Oh, Comic Sans

Posted on Nov 30, 2010
Oh, Comic Sans

It’s no secret that designers do not like this font, and it seems to be a bit of an internet joke to show pictures of it being used inappropriately in things like term papers, informational signage, and warnings of harm to life and limb. There have been countless articles written on why it’s so bad, or bemoaning its widespread use, but as the Paul McCartney song says “here I go again…”

I seem to have such an unnatural distaste for Comic Sans that sometimes I wonder if disliking it is almost as egregious as using it. Wouldn’t it be better to dismiss it out of hand, rather than to reward it with this extreme loathing? Well, would that I could, but it raises my hackles every time.

So why do I hate Comic Sans so much? I came to design rather late in the game, and while my design skills still need to be honed as well as my work habits, I have always appreciated the beauty and intellectual strength of good design. Much like art, graphic design, when done well, seems natural, obvious, and easy. The dedication and time consumed working on a design, animation, typeface, etc. from concept to execution is directly proportional to its accessibility. Typography has a special place in my heart. I love words and, moreover, I love the look of words, how sentences flow, constructed with both letter forms, punctuation, and the coloring of the page as a whole. To really study a great typeface is to marvel at the complexity of things like kerning pairs, letterform contrast, and precision of thought.

Even if you don’t like type as much as I do, there’s always something nice about seeing a job well done. Which brings me to the-font-who-must-not-be-named. The designer of that font, Vincent Connare, has a standard argument that goes something like this: “We were working on a piece of software and using Times New Roman in one of the dialog boxes didn’t feel right, so I whipped this baby up”. That’s like saying “This limousine was way too formal for a road trip, so we built a car out of sticks and chewing gum!” Slapdash should never be an alternative to inappropriate. There is a whole vocabulary built around type and this monster completely ignores the entire dictionary.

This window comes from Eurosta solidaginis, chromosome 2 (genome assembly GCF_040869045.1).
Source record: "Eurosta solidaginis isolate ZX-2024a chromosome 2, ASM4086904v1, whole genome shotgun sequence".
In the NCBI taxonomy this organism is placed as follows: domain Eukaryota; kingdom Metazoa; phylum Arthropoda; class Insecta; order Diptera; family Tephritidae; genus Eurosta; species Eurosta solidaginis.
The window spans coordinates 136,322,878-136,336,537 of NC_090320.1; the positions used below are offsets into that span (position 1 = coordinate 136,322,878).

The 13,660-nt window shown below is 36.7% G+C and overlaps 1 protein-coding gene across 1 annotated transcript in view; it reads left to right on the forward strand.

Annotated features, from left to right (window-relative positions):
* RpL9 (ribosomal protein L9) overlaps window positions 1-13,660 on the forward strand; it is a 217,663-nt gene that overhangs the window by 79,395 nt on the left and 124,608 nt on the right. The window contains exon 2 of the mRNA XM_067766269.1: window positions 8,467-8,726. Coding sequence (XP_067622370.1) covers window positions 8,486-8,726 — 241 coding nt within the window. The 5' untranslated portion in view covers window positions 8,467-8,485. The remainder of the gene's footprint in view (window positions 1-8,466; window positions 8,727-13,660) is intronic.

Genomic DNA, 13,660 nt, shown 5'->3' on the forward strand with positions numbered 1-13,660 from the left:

Releasing this file on a mass scale has to be the greatest sin here. You can find this lovely file on every Windows installation as old as 15 years, and since Microsoft makes Office for the Mac, you’ll be able to find it on those beautifully designed machines as well. It’s a travesty, really.

With design being so popular as of late, the concept itself being a kind of currency that buys respect and excitement (see the advertisements of Target, Dyson, Kolher, Apple, and terms bandied about by the business world such as ‘Design Thinking’) one would think that its use would be on the decline. So who keeps using Comic Sans? People that don’t care. People that don’t care to research alternatives, people that don’t care how unprofessional their email signature looks in pink Comic Sans, people that don’t care they’re sacrificing their message for the sake of ‘being friendly.’ The beauty of technology is that now, one can do pretty much anything. Libraries of the world, pictures of exotic locales, weighty philosophical ideas are now at peoples fingertips. The downfall of technology is that now, one can do pretty much anything.

It doesn’t mean that you should.

I’ll leave you with this interview from Michael Beirut talking about real typography and its history. Enjoy.

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